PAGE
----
Leigh, A. (2003). Thinking ahead: Strategic foresight and government. Australian
Journal of Public Administration, 62(2), 3–10.
Lincoln, Y. S., & Guba, E. G. (1985). Naturalistic inquiry. Beverly Hills, CA: Sage.
Lu, J. (2013). Intellectual paradigms in public administration. Administrative Theory &
Praxis, 35(2), 308–313.
Machi, L. A., & McEvoy, B. T. (2016). The literature review: Six steps to success (3rd
ed.). Thousand Oaks, CA: Corwin.
Maguire, L. L. (2005). Literature review – Faculty participation in online distance
education: Barriers and motivators. Online Journal of Distance Learning
Administration, 8(1). Retrieved from…
Majchrzak, A. (Ed.). (1984). Methods for policy research. Thousand Oaks, CA: Sage.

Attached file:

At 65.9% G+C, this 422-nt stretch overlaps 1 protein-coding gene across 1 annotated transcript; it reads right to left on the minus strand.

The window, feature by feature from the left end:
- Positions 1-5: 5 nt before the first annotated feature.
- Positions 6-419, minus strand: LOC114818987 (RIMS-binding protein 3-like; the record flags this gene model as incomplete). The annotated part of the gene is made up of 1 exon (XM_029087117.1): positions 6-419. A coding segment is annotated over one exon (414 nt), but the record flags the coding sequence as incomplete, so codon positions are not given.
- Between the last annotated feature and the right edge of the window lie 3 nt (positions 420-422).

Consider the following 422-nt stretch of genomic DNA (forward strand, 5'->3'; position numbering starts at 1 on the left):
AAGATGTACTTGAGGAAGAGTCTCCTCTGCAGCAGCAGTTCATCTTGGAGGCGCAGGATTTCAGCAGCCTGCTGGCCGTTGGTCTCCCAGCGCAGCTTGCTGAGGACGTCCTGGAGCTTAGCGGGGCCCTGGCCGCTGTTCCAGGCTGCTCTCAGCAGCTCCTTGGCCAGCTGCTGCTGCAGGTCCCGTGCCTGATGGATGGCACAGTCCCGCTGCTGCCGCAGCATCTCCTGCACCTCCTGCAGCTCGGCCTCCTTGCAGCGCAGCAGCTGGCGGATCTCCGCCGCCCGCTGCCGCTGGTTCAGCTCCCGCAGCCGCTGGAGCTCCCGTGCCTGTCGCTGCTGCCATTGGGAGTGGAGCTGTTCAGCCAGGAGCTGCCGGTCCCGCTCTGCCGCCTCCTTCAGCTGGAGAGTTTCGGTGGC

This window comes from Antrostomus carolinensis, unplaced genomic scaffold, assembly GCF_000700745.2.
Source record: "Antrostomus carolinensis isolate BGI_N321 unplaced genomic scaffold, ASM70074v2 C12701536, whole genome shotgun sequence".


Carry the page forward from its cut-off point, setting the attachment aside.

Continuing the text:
Merriam, S. B. (2009). Qualitative research. San Francisco, CA: Jossey-Bass.
National Aeronautics and Space Administration. (2000). NASA’s actions to implement
the Rogers Commission recommendations after the Challenger accident.
Retrieved from….
© 2018 Laureate Education, Inc. Page 5 of 6
North Carolina A&T State University. (2013). What is a ‘literature review’ anyway?
Retrieved from
Paul, R., & Elder, L. (2009). The miniature guide to critical thinking: Concepts and tools
(6th ed.). Dillion Beach, CA: Foundation for Critical Thinking Press.
Perry, J. L., & Buckwalter, N. D. (2010). The public service of the future. Public
Administration Review, 70, s238–s245.
Rolnick, A. J. (2004). Interview with Ben S. Bernanke. Retrieved from…
Sutter, J. D. (2011). How many pages are on the internet? Retrieved from